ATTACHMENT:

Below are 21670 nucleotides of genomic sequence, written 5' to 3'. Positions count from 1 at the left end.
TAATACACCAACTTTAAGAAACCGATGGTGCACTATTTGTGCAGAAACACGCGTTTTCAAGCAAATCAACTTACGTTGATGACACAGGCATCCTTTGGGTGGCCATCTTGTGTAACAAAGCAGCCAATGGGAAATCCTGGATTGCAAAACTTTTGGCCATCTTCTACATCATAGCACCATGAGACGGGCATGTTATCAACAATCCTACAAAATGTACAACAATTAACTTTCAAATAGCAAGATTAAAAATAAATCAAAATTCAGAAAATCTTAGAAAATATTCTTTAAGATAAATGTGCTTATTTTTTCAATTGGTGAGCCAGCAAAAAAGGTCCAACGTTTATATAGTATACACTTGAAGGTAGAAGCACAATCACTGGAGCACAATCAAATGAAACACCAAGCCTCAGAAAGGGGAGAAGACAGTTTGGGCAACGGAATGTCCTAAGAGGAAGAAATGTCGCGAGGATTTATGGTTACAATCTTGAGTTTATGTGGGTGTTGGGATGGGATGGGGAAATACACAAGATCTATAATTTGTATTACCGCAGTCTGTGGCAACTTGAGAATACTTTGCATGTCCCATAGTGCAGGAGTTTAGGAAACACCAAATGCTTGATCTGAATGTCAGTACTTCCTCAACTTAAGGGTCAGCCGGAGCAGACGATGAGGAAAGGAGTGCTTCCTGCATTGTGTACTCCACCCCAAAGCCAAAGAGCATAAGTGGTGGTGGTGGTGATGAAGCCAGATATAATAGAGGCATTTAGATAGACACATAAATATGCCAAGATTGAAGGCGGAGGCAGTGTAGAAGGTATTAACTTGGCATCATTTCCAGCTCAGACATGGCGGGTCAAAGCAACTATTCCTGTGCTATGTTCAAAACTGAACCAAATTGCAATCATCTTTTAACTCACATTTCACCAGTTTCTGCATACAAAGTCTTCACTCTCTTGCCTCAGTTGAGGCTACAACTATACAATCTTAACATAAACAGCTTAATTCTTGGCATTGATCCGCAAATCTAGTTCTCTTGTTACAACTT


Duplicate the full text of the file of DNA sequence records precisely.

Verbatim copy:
Below are 21670 nucleotides of genomic sequence, written 5' to 3'. Positions count from 1 at the left end.
TAATACACCAACTTTAAGAAACCGATGGTGCACTATTTGTGCAGAAACACGCGTTTTCAAGCAAATCAACTTACGTTGATGACACAGGCATCCTTTGGGTGGCCATCTTGTGTAACAAAGCAGCCAATGGGAAATCCTGGATTGCAAAACTTTTGGCCATCTTCTACATCATAGCACCATGAGACGGGCATGTTATCAACAATCCTACAAAATGTACAACAATTAACTTTCAAATAGCAAGATTAAAAATAAATCAAAATTCAGAAAATCTTAGAAAATATTCTTTAAGATAAATGTGCTTATTTTTTCAATTGGTGAGCCAGCAAAAAAGGTCCAACGTTTATATAGTATACACTTGAAGGTAGAAGCACAATCACTGGAGCACAATCAAATGAAACACCAAGCCTCAGAAAGGGGAGAAGACAGTTTGGGCAACGGAATGTCCTAAGAGGAAGAAATGTCGCGAGGATTTATGGTTACAATCTTGAGTTTATGTGGGTGTTGGGATGGGATGGGGAAATACACAAGATCTATAATTTGTATTACCGCAGTCTGTGGCAACTTGAGAATACTTTGCATGTCCCATAGTGCAGGAGTTTAGGAAACACCAAATGCTTGATCTGAATGTCAGTACTTCCTCAACTTAAGGGTCAGCCGGAGCAGACGATGAGGAAAGGAGTGCTTCCTGCATTGTGTACTCCACCCCAAAGCCAAAGAGCATAAGTGGTGGTGGTGGTGATGAAGCCAGATATAATAGAGGCATTTAGATAGACACATAAATATGCCAAGATTGAAGGCGGAGGCAGTGTAGAAGGTATTAACTTGGCATCATTTCCAGCTCAGACATGGCGGGTCAAAGCAACTATTCCTGTGCTATGTTCAAAACTGAACCAAATTGCAATCATCTTTTAACTCACATTTCACCAGTTTCTGCATACAAAGTCTTCACTCTCTTGCCTCAGTTGAGGCTACAACTATACAATCTTAACATAAACAGCTTAATTCTTGGCATTGATCCGCAAATCTAGTTCTCTTGTTACAACTT